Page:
They’ve really just about had it down here. Perfectly nice people under other circumstances, but I think they’d like their country back about now. I think they’re having second thoughts about that whole Hobbit business.
Good luck trying to find a room without a reservation. And sorry, they don’t do single-night bookings. You’ve got to stay for at least two. Want to cancel that reservation? Fraid not. They charge you full price for the night if there’s less than 2 days notice, whether you stay or not. No, there aren’t any rental cars available in town – they’re all out. Bed in a shared dorm room? Yeah, that’ll be $70 please. $10 deposit for the key. Oh, you want a towel with that? $2 extra. Soap? I’m sure you can find some on your own.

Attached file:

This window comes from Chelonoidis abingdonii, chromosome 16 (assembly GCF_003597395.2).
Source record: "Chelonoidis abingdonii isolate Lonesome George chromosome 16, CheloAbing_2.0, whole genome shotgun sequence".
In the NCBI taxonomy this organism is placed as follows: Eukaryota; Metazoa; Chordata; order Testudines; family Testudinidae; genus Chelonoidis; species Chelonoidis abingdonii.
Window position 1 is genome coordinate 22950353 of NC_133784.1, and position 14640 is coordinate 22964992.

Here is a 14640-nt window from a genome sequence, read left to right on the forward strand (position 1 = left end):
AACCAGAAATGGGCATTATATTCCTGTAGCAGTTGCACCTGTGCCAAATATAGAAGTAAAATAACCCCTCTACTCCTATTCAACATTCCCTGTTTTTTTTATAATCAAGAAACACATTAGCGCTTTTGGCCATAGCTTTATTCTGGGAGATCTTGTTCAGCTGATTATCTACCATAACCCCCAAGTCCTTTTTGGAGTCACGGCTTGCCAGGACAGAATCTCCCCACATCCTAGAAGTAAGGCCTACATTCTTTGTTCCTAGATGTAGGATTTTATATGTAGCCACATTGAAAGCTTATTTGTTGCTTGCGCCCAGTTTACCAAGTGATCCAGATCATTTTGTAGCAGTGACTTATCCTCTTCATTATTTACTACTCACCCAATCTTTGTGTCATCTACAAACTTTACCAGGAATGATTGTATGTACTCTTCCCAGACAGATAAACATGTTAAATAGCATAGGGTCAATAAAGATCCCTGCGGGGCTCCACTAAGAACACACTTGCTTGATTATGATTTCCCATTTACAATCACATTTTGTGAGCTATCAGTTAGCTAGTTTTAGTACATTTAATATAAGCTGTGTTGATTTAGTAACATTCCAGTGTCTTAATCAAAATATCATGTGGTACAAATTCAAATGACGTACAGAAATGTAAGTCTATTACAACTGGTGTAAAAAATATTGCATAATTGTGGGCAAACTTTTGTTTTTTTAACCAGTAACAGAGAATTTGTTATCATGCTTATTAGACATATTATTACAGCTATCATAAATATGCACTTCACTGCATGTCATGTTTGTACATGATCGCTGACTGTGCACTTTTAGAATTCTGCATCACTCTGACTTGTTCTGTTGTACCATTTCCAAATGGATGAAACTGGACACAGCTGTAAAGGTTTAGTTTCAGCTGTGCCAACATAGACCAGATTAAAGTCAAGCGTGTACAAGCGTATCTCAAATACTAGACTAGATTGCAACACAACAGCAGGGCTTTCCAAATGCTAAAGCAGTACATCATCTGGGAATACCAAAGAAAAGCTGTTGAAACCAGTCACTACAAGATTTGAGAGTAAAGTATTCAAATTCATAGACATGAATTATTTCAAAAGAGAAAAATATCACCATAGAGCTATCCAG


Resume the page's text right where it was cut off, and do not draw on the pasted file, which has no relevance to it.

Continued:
Where else could you get away with that and stay in business? But people just keep pouring in. No strange religions. No weird food. No deadly diseases. No scary ethnic types. Just a bunch of harmless-looking Caucasians and some pretty scenery. Makes for a great brochure.
The draw in Queenstown is the absurd abundance of “extreme” activities; bungee jumping, jet boat rides, river boarding – none of which anybody does. They all cost upwards of $100 for an experience that lasts a few minutes, tops. The young, nimble backpackers can’t afford it. The geriatric set can’t do any of it without breaking. And the Asians only travel in herds of thirty or more and limit their “extreme” activities to taking pictures of each other.